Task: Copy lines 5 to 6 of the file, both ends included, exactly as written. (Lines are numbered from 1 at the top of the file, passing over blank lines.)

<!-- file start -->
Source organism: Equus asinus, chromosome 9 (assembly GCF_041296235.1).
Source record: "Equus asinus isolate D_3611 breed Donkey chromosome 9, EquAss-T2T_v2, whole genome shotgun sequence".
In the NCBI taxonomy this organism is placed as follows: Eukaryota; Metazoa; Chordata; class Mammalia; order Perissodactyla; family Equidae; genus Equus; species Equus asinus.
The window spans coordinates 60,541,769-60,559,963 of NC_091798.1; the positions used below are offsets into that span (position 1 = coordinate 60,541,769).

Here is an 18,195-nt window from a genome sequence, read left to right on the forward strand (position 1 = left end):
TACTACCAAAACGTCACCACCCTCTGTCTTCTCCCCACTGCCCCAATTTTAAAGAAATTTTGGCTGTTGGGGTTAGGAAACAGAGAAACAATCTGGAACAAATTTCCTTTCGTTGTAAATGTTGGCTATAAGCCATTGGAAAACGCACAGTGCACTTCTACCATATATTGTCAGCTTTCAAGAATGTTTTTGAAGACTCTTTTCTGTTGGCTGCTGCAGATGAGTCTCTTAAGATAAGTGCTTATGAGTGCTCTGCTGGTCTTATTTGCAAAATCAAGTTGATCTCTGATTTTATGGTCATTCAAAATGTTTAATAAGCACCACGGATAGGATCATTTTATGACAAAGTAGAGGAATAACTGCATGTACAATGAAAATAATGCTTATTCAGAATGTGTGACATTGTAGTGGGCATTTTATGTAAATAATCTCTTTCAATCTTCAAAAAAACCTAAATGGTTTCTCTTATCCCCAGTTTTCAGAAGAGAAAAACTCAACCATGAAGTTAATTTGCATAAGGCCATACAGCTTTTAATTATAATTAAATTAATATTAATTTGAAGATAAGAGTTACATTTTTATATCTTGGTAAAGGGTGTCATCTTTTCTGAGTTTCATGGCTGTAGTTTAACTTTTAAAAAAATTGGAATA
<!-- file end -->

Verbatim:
Here is an 18,195-nt window from a genome sequence, read left to right on the forward strand (position 1 = left end):
TACTACCAAAACGTCACCACCCTCTGTCTTCTCCCCACTGCCCCAATTTTAAAGAAATTTTGGCTGTTGGGGTTAGGAAACAGAGAAACAATCTGGAACAAATTTCCTTTCGTTGTAAATGTTGGCTATAAGCCATTGGAAAACGCACAGTGCACTTCTACCATATATTGTCAGCTTTCAAGAATGTTTTTGAAGACTCTTTTCTGTTGGCTGCTGCAGATGAGTCTCTTAAGATAAGTGCTTATGAGTGCTCTGCTGGTCTTATTTGCAAAATCAAGTTGATCTCTGATTTTATGGTCATTCAAAATGTTTAATAAGCACCACGGATAGGATCATTTTATGACAAAGTAGAGGAATAACTGCATGTACAATGAAAATAATGCTTATTCAGAATGTGTGACATTGTAGTGGGCATTTTATGTAAATAATCTCTTTCAATCTTCAAAAAAACCTAAATGGTTTCTCTTATCCCCAGTTTTCAGAAGAGAAAAACTCAACCATGAAGTTAATTTGCATAAGGCCATACAGCTTTTAATTATAATTAAATTAATATTAATTTGAAGATAAGAGTTACATTTTTATATCTTGGTAAAGGGTGTCATCTTTTCTGAGTTTCATGGCTGTAGTTTAACTTTTAAAAAAATTGGAATA